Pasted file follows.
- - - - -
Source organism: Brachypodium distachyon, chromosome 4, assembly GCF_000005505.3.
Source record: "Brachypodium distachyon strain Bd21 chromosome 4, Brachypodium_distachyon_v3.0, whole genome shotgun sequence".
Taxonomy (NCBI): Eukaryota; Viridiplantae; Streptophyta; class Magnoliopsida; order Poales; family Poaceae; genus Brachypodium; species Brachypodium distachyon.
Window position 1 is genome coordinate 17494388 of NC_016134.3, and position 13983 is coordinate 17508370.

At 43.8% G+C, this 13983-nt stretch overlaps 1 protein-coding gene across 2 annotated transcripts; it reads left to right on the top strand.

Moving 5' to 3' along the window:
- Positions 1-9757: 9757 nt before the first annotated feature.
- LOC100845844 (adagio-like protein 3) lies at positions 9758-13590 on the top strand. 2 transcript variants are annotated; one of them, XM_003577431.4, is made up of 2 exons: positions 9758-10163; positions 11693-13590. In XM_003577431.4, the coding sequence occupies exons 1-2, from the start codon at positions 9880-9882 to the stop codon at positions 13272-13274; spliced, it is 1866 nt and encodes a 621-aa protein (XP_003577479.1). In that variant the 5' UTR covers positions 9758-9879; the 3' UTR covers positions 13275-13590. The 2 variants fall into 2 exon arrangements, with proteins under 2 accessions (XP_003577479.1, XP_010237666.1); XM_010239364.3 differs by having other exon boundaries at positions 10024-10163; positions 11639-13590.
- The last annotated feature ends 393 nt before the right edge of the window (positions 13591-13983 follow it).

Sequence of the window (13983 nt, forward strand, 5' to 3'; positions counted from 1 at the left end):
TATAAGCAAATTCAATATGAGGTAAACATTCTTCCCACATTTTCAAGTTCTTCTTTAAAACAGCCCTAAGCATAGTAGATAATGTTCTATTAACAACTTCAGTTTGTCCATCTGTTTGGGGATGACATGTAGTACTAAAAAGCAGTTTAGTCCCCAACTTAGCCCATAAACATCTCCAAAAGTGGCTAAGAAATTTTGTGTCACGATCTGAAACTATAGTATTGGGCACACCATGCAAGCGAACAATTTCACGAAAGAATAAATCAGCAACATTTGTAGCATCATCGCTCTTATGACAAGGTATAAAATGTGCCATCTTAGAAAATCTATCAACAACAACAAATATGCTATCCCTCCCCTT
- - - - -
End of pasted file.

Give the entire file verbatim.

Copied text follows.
Source organism: Brachypodium distachyon, chromosome 4, assembly GCF_000005505.3.
Source record: "Brachypodium distachyon strain Bd21 chromosome 4, Brachypodium_distachyon_v3.0, whole genome shotgun sequence".
Taxonomy (NCBI): Eukaryota; Viridiplantae; Streptophyta; class Magnoliopsida; order Poales; family Poaceae; genus Brachypodium; species Brachypodium distachyon.
Window position 1 is genome coordinate 17494388 of NC_016134.3, and position 13983 is coordinate 17508370.

At 43.8% G+C, this 13983-nt stretch overlaps 1 protein-coding gene across 2 annotated transcripts; it reads left to right on the top strand.

Moving 5' to 3' along the window:
- Positions 1-9757: 9757 nt before the first annotated feature.
- LOC100845844 (adagio-like protein 3) lies at positions 9758-13590 on the top strand. 2 transcript variants are annotated; one of them, XM_003577431.4, is made up of 2 exons: positions 9758-10163; positions 11693-13590. In XM_003577431.4, the coding sequence occupies exons 1-2, from the start codon at positions 9880-9882 to the stop codon at positions 13272-13274; spliced, it is 1866 nt and encodes a 621-aa protein (XP_003577479.1). In that variant the 5' UTR covers positions 9758-9879; the 3' UTR covers positions 13275-13590. The 2 variants fall into 2 exon arrangements, with proteins under 2 accessions (XP_003577479.1, XP_010237666.1); XM_010239364.3 differs by having other exon boundaries at positions 10024-10163; positions 11639-13590.
- The last annotated feature ends 393 nt before the right edge of the window (positions 13591-13983 follow it).

Sequence of the window (13983 nt, forward strand, 5' to 3'; positions counted from 1 at the left end):
TATAAGCAAATTCAATATGAGGTAAACATTCTTCCCACATTTTCAAGTTCTTCTTTAAAACAGCCCTAAGCATAGTAGATAATGTTCTATTAACAACTTCAGTTTGTCCATCTGTTTGGGGATGACATGTAGTACTAAAAAGCAGTTTAGTCCCCAACTTAGCCCATAAACATCTCCAAAAGTGGCTAAGAAATTTTGTGTCACGATCTGAAACTATAGTATTGGGCACACCATGCAAGCGAACAATTTCACGAAAGAATAAATCAGCAACATTTGTAGCATCATCGCTCTTATGACAAGGTATAAAATGTGCCATCTTAGAAAATCTATCAACAACAACAAATATGCTATCCCTCCCCTT